Clawson continued to rise up the culinary ladder as the head chef at Venice Café, but she heard about an opening for a chef at Big Sky Cafe's sister restaurant, Remy's Kitchen & Wine Bar. She spent the next few years working under the tutelage of Remy's chef and owner Lisa Slay, and only arrived at Big Sky Cafe by a stroke of fate.
"I was pregnant, and they sent me to work at Big Sky Cafe because there are steps to the walk-in refrigerator at Remy's, and they didn't want me to fall," Clawson says.
After the birth of her son, Clawson took two years off, and was looking for career guidance. She briefly returned to Venice Café, but called Slay for advice. Slay invited Clawson to return to the restaurant, where she now works as the head chef.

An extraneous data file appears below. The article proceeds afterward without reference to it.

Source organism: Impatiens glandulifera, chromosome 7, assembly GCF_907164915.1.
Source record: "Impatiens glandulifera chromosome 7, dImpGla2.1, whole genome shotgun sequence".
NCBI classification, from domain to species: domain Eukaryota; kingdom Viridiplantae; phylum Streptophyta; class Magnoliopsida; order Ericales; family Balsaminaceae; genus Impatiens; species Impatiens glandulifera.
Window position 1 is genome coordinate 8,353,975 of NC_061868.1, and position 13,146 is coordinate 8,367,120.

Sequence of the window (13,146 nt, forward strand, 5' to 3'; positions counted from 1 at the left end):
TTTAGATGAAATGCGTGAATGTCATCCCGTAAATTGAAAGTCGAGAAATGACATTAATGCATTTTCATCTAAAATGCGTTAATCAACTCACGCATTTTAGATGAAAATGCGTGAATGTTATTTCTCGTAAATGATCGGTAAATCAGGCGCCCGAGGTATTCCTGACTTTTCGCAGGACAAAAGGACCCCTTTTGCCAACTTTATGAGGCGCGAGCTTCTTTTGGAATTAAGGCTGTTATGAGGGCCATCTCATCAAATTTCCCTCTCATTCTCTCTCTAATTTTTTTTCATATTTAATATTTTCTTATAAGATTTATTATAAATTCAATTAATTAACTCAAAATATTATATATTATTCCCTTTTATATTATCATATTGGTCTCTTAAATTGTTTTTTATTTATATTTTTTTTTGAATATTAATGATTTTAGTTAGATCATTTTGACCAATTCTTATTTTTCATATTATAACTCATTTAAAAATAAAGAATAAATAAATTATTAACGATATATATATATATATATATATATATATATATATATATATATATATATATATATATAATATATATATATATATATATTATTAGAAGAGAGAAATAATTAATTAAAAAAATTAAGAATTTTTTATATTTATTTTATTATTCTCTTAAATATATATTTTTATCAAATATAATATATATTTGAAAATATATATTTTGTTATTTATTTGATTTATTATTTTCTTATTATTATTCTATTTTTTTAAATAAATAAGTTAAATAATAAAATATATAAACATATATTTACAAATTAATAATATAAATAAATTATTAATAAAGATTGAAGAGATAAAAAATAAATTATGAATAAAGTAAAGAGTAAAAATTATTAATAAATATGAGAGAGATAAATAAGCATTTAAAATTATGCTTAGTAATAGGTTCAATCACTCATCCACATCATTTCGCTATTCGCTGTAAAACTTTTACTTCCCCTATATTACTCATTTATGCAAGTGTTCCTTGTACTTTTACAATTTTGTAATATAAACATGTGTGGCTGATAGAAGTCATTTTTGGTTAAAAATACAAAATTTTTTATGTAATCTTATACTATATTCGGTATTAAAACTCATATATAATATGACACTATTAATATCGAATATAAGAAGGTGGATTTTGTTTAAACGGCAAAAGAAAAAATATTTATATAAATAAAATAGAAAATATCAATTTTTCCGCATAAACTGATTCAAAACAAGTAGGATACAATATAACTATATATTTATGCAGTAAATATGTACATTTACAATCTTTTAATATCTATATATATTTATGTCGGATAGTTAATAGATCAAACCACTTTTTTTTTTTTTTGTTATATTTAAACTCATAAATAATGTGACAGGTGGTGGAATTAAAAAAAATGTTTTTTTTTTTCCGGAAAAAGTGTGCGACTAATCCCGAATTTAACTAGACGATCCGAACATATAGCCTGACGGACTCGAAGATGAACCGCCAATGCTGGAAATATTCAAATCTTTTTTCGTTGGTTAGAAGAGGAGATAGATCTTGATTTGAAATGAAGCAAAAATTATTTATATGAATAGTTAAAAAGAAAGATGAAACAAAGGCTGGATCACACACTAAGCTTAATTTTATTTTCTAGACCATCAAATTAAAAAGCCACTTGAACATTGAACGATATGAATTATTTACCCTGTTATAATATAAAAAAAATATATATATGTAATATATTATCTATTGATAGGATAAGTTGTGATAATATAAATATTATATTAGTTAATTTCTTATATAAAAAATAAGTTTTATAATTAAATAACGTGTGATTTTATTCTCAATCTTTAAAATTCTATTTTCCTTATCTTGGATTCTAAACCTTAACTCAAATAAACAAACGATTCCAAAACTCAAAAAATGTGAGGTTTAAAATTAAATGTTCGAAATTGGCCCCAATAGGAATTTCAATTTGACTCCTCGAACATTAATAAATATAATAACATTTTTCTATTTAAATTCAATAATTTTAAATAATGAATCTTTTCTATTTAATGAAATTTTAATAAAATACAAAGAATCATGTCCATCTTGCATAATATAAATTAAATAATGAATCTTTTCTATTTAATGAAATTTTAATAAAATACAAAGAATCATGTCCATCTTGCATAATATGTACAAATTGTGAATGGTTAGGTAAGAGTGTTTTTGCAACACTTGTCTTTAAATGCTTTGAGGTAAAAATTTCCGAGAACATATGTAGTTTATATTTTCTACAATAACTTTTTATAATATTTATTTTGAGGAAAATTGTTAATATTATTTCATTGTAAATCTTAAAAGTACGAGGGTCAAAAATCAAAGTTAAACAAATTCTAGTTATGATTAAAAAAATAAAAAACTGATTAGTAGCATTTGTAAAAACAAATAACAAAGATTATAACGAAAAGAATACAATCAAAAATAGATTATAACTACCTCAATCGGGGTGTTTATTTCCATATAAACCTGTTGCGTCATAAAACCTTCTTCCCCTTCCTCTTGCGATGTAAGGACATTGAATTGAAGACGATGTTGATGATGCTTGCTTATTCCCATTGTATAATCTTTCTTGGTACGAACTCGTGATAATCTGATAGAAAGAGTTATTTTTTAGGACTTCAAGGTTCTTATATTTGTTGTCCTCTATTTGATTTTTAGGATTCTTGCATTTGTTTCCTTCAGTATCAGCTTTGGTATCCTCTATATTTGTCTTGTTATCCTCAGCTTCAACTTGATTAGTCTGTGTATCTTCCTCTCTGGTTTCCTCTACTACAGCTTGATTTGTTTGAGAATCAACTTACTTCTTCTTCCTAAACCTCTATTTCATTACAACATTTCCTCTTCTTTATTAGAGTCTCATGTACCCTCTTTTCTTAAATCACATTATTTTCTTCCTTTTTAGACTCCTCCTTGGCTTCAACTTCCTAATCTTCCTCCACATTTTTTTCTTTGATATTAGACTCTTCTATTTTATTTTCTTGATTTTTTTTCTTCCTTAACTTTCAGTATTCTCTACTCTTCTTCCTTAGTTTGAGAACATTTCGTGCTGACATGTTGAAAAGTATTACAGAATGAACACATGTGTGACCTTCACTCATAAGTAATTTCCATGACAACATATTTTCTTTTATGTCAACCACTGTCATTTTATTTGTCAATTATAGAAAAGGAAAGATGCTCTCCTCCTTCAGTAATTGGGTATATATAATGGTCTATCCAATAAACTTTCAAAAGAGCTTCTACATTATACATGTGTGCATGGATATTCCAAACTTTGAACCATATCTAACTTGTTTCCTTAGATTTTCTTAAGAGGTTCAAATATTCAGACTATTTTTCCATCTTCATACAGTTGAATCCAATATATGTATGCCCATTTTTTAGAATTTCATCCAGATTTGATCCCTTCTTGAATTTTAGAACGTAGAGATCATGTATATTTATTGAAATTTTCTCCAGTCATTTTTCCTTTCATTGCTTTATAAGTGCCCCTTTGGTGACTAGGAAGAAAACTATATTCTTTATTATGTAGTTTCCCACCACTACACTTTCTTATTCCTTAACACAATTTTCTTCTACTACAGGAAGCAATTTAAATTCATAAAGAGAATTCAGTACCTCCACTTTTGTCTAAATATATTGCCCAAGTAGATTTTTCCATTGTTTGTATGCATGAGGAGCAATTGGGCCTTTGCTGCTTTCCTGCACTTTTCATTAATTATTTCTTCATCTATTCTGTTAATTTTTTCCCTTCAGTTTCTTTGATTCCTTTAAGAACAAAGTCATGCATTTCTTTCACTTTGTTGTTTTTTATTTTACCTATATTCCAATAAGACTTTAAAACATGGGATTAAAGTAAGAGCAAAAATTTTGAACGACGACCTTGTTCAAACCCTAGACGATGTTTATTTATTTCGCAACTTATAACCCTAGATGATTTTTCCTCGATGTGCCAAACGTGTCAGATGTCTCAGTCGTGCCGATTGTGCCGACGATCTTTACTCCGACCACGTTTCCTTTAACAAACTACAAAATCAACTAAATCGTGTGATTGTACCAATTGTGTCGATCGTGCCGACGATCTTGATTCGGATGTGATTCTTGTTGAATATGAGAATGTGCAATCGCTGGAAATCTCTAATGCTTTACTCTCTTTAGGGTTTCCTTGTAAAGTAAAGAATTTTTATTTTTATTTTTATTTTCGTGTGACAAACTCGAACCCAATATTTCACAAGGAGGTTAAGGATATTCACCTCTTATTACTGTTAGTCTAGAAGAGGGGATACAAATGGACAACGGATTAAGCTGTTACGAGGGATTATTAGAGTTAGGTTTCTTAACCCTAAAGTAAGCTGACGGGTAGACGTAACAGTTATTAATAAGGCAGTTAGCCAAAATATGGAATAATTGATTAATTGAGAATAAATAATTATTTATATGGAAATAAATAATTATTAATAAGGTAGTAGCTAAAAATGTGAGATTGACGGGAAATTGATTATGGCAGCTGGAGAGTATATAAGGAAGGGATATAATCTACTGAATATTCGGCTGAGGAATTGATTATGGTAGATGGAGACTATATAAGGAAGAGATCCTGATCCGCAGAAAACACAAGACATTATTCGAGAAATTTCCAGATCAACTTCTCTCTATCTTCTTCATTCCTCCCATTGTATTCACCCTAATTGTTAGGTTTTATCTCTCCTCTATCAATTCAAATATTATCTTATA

"Lisa Slay is definitely a mentor for me, and I have total respect and admiration for her," Clawson says. "She's one of the first women chefs in St. Louis and has really inspired me. I hope I can make her proud," Clawson says.
When we ask what Clawson likes to do in her spare time, she laughs and jokes, "What spare time?" As a mother, head chef and gardener, there's little. But when she does have time, she enjoys doing yoga, cooking with her son, enjoying live music, reading, writing and drawing. Her diverse interests inspire her cooking and provide a good example for anyone who is trying to find his or her life's passion.
"Being a chef is a marriage of things I'm interested in: art, chemistry, biology, psychology and social experiments," Clawson says. "All these factors stimulate me on different levels. My advice for anyone who is looking for what they want to do in life is to try as many things as early as possible. There won't always be that time and freedom, so you have to try things to know if it's going to suit."